Green was on pace for a 1,400-yard season last year before his hamstring went bust, and he was also among good company as one of the most consistent point scoring wide receivers. If Green winds up as your No. 1 guy, don’t fret, because I think his deep-threat capabilities alone will make for some similar numbers. Of course, Andy Dalton needs to actually stay off the turf, and the Bengals’ offensive line needs to block to buy him some time in the pocket, but the addition of speedster John Ross in the draft should draw some big double coverage and perhaps, if we’re lucky, leave Green on an island some of the time.
6. Jordy Nelson, Green Bay Packers
Time to be real for a moment: This might be the last time we see Jordy Nelson on this list. There have been only two wide receivers aged 32 or over to finish inside the Top 5 in receiving yards in the last 10 years.
Fantasy owners are a hardy bunch, though. For those nutjobs that like drafting early, Nelson has been taken with an ADP of 11. I guess there’s nothing to say he won’t give you another 1,200-yard season, and I mean, Aaron Rodgers, c’mon. This is 2016’s No. 1 point scoring wide receiver we’re talking about here, but if you’re entering a brand new draft and don’t already own shares in Nelson, there may be younger and more promising options out there. The Packers threw 62% of the time last season, and since they still don’t have a sound running game, Nelson is obviously going to see the targets. If you’re in a redraft or dynasty league, though, Nelson could fetch a big return if you sell him at some point in the near future.
7. Michael Thomas, New Orleans Saints
Not gonna lie, I’m still a ways away from declaring superstar status just yet. In his rookie season, Thomas’ 92 receptions were good for nine touchdowns and 1,137 yards. However, since adding 10 or so pounds during the offseason, I’ll admit, the second year of his career could be monstrous.
So far, that looks likely. Michael Thomas has put up 45 yards on three catches this preseason and is looking mighty, mighty quick. As always, the thing to really love here is Thomas’ potential. Shipping Brandin Cooks to New England clears up the Saints’ log jam at receiver, and it’s not like teams will be able to play the double team, what with Willie Snead and Ted Ginn Jr. opposite him. To make this all the more perfect, you’re looking at the No. 1 best draft option if you don’t want to select a wide receiver in the first round. Thomas is likely to fall to the second, and since he now looks like a cardboard cutout of Julio Jones, putting your money on him to put up even bigger numbers is, quite frankly, not all that ridiculous.
8. T.Y. Hilton, Indianapolis Colts
Normally I like to give some kind of basic statistical analysis, but this one is simple: Andrew Luck needs to get healthy for this to work. Oh, and so does Ryan Kelly.
You can’t say T.Y. Hilton got lucky, but the Colts’ collection of injured players certainly helped Hilton see a career-high 155 targets last season. Chuck Pagano now knows what he has going forward, and even though Hilton could improve on route running, we’re still looking at a wide receiver who you should be drafting with the 15th-20th spot in your draft.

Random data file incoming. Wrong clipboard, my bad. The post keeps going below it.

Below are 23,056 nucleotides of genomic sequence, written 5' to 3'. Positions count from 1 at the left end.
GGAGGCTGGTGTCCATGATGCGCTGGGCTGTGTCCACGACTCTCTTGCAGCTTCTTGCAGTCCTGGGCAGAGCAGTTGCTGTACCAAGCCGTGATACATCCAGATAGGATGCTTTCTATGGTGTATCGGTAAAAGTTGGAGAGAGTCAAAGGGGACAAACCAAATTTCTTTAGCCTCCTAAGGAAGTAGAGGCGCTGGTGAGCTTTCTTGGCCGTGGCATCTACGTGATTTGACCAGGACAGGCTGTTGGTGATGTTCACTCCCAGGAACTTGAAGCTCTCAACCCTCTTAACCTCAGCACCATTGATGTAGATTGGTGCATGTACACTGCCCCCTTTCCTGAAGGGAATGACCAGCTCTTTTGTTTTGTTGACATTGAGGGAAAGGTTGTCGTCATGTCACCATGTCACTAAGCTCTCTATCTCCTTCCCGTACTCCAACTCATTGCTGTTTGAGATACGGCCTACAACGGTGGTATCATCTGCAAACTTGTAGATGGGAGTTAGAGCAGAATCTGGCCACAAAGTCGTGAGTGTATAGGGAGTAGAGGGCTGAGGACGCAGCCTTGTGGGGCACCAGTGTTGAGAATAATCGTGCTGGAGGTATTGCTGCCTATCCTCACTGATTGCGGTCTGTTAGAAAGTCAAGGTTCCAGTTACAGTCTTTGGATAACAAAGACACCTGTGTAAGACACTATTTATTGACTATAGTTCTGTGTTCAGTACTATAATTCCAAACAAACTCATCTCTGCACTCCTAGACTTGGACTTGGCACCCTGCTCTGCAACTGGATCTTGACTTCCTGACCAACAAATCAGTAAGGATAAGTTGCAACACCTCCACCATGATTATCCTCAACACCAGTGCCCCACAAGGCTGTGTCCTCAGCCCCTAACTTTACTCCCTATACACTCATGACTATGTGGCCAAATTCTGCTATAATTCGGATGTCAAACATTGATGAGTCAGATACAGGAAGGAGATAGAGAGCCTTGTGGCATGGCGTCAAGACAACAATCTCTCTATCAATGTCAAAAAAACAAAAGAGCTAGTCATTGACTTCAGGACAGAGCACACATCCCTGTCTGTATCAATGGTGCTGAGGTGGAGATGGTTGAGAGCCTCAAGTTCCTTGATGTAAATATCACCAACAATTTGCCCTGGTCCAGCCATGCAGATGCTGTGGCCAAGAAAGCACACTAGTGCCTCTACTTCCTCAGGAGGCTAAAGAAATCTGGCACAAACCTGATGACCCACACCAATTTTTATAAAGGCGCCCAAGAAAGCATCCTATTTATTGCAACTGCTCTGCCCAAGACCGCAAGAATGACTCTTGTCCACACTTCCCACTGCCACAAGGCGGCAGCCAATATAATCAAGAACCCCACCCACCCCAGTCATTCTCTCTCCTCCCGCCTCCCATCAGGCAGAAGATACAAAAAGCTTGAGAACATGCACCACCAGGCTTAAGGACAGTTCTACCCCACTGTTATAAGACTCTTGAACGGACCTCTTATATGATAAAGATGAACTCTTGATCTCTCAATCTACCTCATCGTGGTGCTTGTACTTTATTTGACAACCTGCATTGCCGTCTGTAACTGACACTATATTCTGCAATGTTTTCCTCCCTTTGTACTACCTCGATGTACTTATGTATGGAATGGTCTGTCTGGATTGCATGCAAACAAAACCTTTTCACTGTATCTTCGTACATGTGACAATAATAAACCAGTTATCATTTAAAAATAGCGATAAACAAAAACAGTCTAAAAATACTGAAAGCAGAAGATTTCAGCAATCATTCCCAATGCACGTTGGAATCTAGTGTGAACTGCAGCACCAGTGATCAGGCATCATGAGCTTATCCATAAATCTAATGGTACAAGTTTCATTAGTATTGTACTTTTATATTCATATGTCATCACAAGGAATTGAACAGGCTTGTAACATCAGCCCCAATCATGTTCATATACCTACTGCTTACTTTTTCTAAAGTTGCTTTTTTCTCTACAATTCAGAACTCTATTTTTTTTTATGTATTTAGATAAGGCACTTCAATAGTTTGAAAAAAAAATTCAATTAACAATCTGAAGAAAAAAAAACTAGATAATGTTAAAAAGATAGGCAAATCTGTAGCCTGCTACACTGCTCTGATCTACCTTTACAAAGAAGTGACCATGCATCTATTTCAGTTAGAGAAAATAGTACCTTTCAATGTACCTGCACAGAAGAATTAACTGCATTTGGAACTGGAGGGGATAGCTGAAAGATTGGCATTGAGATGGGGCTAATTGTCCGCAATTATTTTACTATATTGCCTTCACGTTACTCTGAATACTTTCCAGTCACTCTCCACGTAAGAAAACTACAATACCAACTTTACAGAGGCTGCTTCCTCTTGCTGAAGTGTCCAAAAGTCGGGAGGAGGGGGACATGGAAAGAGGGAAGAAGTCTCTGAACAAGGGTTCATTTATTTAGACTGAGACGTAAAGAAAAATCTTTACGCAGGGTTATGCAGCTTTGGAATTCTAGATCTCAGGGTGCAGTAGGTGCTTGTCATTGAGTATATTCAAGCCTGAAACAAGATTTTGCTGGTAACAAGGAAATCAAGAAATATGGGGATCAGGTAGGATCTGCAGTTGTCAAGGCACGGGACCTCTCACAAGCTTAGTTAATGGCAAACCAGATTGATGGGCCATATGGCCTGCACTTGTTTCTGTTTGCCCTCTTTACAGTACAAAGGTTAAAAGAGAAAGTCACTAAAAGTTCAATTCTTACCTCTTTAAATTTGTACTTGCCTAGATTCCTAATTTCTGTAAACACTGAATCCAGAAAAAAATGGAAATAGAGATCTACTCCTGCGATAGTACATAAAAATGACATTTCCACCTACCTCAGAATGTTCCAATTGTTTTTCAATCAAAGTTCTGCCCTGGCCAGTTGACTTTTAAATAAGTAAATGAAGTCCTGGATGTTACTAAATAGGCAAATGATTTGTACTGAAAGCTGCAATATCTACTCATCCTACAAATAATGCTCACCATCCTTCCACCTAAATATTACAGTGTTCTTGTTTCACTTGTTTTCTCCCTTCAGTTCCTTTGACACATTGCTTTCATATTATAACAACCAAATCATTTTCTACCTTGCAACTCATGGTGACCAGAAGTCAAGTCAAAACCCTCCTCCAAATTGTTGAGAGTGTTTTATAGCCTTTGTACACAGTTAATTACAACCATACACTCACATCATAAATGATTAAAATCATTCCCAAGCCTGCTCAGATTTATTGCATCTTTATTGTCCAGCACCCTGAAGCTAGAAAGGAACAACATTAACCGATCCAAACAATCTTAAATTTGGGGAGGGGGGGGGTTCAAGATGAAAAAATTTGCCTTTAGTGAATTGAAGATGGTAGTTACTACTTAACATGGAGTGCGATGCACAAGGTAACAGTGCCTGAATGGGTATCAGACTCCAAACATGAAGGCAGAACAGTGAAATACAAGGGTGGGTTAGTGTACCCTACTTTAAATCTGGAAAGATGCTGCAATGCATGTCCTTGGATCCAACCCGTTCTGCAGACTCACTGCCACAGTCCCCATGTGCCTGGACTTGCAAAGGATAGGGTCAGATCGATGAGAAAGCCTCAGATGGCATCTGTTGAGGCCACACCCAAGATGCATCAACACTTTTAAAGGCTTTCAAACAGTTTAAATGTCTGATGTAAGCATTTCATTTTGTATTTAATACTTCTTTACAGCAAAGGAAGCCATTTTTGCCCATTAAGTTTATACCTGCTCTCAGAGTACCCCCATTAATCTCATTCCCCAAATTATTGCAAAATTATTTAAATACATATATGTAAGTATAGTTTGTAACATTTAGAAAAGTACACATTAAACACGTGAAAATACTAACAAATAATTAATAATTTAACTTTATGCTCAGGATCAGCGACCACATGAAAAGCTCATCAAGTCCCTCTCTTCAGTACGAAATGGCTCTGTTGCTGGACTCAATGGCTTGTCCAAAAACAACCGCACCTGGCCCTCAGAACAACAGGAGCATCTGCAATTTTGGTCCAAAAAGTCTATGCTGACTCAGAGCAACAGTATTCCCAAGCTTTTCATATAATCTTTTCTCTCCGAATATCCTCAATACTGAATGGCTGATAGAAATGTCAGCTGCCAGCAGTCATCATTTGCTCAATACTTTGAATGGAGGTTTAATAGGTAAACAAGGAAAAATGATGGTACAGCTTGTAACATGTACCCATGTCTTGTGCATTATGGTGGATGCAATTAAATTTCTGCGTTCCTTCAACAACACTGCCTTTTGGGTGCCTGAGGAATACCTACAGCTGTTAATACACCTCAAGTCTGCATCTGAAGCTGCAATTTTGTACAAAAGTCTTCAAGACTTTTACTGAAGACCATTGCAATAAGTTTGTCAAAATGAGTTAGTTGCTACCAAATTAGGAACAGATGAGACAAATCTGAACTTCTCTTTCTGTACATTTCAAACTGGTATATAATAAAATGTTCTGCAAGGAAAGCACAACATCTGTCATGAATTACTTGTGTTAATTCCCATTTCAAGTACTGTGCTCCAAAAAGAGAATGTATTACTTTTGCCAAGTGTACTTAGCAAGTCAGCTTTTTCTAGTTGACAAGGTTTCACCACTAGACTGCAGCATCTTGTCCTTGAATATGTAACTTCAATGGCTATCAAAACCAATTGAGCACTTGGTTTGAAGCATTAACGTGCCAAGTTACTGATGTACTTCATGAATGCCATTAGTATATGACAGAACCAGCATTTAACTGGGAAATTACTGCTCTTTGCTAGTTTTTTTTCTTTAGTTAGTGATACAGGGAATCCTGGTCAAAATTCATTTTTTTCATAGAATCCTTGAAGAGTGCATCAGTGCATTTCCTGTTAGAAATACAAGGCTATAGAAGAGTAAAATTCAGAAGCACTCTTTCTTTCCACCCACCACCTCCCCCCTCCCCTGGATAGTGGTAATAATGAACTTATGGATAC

Like a lot of these receivers, they get paid a lot of money to catch a leather object, but they certainly benefit from the situation they’re in. It’s Andrew Luck for god’s sake, and the Colts are infamous for switching the offense on late in games, meaning plenty of opportunities for Hilton to dazzle. If he can improve on his below average 38 yards and two touchdowns in the red zone last year, there’s no telling how high these expectations may soar.
9. Amari Cooper, Oakland Raiders
Cooper this high?! I know, there’s still a lot to prove, but this is a big year for Coops, and since he did manage to post four 100-yard receiving games last season, there’s nothing to say that he can’t rise to the challenge.
The Raiders easily feature one of the best-receiving tandems in the league, and Cooper tends to be the kind of receiver that people forget about until the second round. He holds No. 1 wide receiver-type potential, though; he just needs to figure out how to be a better second-half player.
Cooper posted just 39 yards in January last year, and although injuries have been a problem, we have to expect a lot more from the 23-year-old. There’s still a lot to learn, and the added size helps, but I think if Cooper can string together consistent numbers month to month, he’ll more than prove his worth.
10. Dez Bryant, Dallas Cowboys
This all depends on which version of Dez shows up. Is it the one we saw in the playoffs last year? Or the one that put up a lousy eight yards on one reception vs. the Giants in Week 1?
Dez had 55 yards against the Colts last week, putting up a touchdown to go with it, so as far as confidence goes, there’s a lot to like. One thing is for sure, I think we’re grossly underestimating just how brilliant the Bryant and Dak Prescott connection can be. From Week 8 onward last year, Bryant and Prescott combined for 646 yards and seven touchdowns, which really only shows a glimpse of how great this combination could be. The injuries are, of course, the biggest concern here, and Bryant is going to face elite corners most of the time, but hey, if you don’t take a flier on him in the second round, you may live to regret it.